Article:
You probably never imagined when you were in high school and you had a backpack loaded down with books that you were carrying to and from home, that you were doing something called rucking. What actually is rucking? What are some of the unique benefits of rucking, particularly for women over 40? And how do you actually get started, including this in your fitness routine, we’re going to be answering all of that and more on this episode of the podcast.

If you’re an athletic 40, something woman who loves lifting weights, challenging yourself, and doing hard shit, the Fuel Your Strength podcast is for you. You’ll learn how to eat, train and recover smarter, so you build strength and muscle, have more energy, and perform better in and out of the gym. I’m strength nutrition strategist and weightlifting coach, Steph Gaudreau.

The Fuel Your Strength podcast dives into evidence-based strategies for nutrition training and recovery. And why once you’re approaching your 40s and beyond, you need to do things a little differently than you did in your 20s. We’re here to challenge the limiting industry narratives about what women can and should do in training and beyond. If that sounds good, hit subscribe on your favorite podcast app, and let’s go.

Before we dive in, if you listen to this episode, and you’re like, Okay, I am ready to get to work. I want to take my strength, muscle energy, and performance and take it up a notch. I want to take it to that next level. I want to feel like a badass but at the same time, do it in a way that works with my physiology as an athletic woman over 40 with coaching and community support. And go ahead and check out Strength Nutrition Unlocked.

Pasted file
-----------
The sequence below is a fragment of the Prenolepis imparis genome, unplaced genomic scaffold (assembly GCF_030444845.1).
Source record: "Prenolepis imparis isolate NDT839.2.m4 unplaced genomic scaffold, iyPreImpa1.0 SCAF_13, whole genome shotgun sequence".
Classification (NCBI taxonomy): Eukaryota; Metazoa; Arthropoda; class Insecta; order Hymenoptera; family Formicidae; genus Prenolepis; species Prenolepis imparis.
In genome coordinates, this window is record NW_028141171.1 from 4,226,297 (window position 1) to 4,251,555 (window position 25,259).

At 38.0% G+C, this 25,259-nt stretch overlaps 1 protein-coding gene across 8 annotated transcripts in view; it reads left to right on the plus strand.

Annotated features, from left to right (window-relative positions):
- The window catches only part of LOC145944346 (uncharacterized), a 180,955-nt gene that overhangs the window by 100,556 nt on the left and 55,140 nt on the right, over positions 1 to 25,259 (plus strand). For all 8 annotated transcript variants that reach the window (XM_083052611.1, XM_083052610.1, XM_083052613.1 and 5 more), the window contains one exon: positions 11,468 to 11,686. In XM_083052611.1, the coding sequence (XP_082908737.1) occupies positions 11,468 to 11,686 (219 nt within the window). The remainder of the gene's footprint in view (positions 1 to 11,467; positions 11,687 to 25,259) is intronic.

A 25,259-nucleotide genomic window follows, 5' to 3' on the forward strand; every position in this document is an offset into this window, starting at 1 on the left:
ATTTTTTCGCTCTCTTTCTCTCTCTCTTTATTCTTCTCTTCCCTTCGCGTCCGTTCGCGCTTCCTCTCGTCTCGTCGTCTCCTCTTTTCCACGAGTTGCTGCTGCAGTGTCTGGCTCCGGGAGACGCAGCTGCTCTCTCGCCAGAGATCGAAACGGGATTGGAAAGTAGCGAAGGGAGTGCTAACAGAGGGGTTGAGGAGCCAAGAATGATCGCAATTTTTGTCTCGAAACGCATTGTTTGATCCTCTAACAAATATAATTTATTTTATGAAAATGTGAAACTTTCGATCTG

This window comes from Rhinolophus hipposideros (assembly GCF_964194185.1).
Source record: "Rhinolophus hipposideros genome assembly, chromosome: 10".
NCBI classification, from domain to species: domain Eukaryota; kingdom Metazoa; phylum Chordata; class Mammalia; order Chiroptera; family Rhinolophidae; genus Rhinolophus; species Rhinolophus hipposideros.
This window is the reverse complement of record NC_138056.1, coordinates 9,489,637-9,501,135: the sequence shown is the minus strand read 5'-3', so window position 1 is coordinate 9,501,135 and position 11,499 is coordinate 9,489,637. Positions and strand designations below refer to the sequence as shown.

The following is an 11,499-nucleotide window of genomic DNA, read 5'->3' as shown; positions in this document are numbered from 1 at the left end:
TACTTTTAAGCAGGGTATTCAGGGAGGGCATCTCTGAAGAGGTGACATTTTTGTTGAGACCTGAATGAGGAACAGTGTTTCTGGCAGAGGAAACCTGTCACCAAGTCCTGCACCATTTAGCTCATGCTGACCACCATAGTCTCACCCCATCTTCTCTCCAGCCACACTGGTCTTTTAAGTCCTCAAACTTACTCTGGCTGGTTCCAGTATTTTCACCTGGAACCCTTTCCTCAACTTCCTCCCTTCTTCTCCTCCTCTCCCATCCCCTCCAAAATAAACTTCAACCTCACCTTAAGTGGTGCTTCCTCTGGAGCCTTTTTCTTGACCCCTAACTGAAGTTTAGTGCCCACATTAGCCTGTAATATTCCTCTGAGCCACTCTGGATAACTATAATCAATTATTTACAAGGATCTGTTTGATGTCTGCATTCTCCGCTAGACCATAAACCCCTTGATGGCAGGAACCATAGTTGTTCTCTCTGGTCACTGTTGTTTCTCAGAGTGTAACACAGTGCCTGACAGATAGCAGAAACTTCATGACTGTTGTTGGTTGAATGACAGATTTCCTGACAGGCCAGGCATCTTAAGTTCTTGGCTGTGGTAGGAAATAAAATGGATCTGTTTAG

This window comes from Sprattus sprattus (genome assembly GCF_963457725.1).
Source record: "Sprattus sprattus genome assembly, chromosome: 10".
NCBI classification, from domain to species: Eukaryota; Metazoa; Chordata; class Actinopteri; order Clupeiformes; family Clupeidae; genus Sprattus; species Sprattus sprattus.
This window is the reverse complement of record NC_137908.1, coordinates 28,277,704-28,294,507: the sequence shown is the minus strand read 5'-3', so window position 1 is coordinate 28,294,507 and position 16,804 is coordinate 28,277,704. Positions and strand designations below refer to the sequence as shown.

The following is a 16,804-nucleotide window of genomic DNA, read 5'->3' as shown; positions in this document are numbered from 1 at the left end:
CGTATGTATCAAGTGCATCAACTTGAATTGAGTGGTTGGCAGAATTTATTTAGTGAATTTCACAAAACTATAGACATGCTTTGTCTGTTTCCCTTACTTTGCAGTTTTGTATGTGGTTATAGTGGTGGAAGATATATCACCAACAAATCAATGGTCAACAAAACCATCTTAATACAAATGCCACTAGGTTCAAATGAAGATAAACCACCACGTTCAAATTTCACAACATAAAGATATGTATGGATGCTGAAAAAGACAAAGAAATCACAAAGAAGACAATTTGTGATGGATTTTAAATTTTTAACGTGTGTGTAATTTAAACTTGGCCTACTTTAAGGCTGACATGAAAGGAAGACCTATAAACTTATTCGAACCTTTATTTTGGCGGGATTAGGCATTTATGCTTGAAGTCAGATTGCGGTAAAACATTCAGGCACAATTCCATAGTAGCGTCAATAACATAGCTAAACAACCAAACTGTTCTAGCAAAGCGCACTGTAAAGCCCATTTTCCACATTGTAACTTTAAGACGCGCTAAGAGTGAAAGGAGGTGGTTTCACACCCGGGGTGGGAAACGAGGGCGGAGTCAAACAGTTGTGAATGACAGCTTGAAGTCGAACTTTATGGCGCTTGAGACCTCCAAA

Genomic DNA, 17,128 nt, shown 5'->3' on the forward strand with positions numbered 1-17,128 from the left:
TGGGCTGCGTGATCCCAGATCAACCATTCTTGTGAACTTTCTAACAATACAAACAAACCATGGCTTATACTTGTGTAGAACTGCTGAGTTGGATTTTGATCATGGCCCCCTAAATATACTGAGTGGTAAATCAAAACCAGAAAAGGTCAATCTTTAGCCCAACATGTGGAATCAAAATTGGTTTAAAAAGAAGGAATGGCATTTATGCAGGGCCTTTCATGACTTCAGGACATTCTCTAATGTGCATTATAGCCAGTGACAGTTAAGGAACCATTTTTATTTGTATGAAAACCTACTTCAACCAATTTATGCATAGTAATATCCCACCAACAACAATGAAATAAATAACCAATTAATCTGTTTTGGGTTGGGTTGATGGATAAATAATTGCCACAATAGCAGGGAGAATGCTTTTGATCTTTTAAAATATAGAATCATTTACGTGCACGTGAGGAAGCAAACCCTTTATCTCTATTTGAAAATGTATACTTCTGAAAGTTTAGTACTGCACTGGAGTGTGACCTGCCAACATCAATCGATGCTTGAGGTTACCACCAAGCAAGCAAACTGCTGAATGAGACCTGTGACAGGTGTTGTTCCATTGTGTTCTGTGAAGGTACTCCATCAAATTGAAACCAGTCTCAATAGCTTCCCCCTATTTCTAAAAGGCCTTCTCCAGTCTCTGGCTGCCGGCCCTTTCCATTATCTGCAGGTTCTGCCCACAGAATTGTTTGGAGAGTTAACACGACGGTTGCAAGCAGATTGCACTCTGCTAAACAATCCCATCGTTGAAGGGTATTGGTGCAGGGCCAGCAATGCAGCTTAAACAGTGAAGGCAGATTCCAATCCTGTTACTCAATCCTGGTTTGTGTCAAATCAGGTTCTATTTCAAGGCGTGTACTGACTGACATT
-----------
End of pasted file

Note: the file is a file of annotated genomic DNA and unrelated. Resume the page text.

This is my group program. We’re going to lay out the framework for you and guide you as you implement and really customize it to all the things that you’re doing your preferences, your likes, and the places you want to go with it, then go ahead and get onboard. You can start your process by submitting an application at StephGaudreau.com/apply. We would love to hear from you and see you inside the program.

Welcome back to the show. I’m so glad that you’re with me because I get asked this question all of the time, so many questions about rucking. What is it? How do you get started? How do you do it safely? What are some reasons it might be a better option than running or walking? So we’re going to clear up all of that on today’s episode. Before we go any further though, hit subscribe on your favorite podcast app if you haven’t yet.

And if you’re watching me on YouTube, hello, make sure you also hit subscribe and hit the bell for more notifications. rucking is having a bit of a moment recently. It is nothing new per se. But kind of like zone two cardio is having this reappearance, and more people are talking about it, even though it really never went away. Rucking is very similar.

Recently, there have been some articles that came out on the New York Times there was one in Slate, and there was one on CNN, you probably have heard other podcasters talking about it. And of course, naturally, that creates a lot of questions. So I’m going to be answering those today on the show for us that you know, what is it? What counts as rocking? I get that question a lot. Why is it an effective form of exercise? And what are some of the unique benefits for women over 40? How do you begin, what kind of gear do you need? I’m going to be covering all of that on this episode.